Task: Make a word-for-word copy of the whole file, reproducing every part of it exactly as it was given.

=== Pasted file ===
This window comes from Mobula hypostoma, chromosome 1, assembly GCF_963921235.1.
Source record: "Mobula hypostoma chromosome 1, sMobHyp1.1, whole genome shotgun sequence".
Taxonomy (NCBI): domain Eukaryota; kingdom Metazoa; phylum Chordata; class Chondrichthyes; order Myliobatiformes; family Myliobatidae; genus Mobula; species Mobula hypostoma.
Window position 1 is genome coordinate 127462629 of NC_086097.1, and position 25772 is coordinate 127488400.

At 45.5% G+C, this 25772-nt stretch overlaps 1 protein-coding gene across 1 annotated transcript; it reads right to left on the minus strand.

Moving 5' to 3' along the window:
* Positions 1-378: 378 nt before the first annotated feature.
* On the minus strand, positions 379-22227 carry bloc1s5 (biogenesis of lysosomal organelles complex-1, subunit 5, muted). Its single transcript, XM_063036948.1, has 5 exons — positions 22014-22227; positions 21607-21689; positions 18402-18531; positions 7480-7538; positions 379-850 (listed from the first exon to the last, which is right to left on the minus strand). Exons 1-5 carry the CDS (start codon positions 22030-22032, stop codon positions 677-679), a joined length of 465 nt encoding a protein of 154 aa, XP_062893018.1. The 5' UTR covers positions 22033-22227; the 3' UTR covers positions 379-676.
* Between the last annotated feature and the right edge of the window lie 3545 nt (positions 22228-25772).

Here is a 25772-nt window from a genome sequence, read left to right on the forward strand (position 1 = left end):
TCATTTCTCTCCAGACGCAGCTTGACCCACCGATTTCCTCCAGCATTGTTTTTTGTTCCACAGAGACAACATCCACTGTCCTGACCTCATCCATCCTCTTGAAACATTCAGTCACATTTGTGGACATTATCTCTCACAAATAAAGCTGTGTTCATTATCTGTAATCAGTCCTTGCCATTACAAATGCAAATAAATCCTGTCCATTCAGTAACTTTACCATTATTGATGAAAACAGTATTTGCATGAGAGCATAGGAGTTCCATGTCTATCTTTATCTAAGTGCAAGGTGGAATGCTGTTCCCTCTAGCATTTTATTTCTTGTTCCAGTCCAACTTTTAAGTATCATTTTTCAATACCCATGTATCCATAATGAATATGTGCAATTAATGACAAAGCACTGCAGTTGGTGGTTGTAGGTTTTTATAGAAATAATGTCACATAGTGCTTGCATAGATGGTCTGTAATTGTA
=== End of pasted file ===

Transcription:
This window comes from Mobula hypostoma, chromosome 1, assembly GCF_963921235.1.
Source record: "Mobula hypostoma chromosome 1, sMobHyp1.1, whole genome shotgun sequence".
Taxonomy (NCBI): domain Eukaryota; kingdom Metazoa; phylum Chordata; class Chondrichthyes; order Myliobatiformes; family Myliobatidae; genus Mobula; species Mobula hypostoma.
Window position 1 is genome coordinate 127462629 of NC_086097.1, and position 25772 is coordinate 127488400.

At 45.5% G+C, this 25772-nt stretch overlaps 1 protein-coding gene across 1 annotated transcript; it reads right to left on the minus strand.

Moving 5' to 3' along the window:
* Positions 1-378: 378 nt before the first annotated feature.
* On the minus strand, positions 379-22227 carry bloc1s5 (biogenesis of lysosomal organelles complex-1, subunit 5, muted). Its single transcript, XM_063036948.1, has 5 exons — positions 22014-22227; positions 21607-21689; positions 18402-18531; positions 7480-7538; positions 379-850 (listed from the first exon to the last, which is right to left on the minus strand). Exons 1-5 carry the CDS (start codon positions 22030-22032, stop codon positions 677-679), a joined length of 465 nt encoding a protein of 154 aa, XP_062893018.1. The 5' UTR covers positions 22033-22227; the 3' UTR covers positions 379-676.
* Between the last annotated feature and the right edge of the window lie 3545 nt (positions 22228-25772).

Here is a 25772-nt window from a genome sequence, read left to right on the forward strand (position 1 = left end):
TCATTTCTCTCCAGACGCAGCTTGACCCACCGATTTCCTCCAGCATTGTTTTTTGTTCCACAGAGACAACATCCACTGTCCTGACCTCATCCATCCTCTTGAAACATTCAGTCACATTTGTGGACATTATCTCTCACAAATAAAGCTGTGTTCATTATCTGTAATCAGTCCTTGCCATTACAAATGCAAATAAATCCTGTCCATTCAGTAACTTTACCATTATTGATGAAAACAGTATTTGCATGAGAGCATAGGAGTTCCATGTCTATCTTTATCTAAGTGCAAGGTGGAATGCTGTTCCCTCTAGCATTTTATTTCTTGTTCCAGTCCAACTTTTAAGTATCATTTTTCAATACCCATGTATCCATAATGAATATGTGCAATTAATGACAAAGCACTGCAGTTGGTGGTTGTAGGTTTTTATAGAAATAATGTCACATAGTGCTTGCATAGATGGTCTGTAATTGTA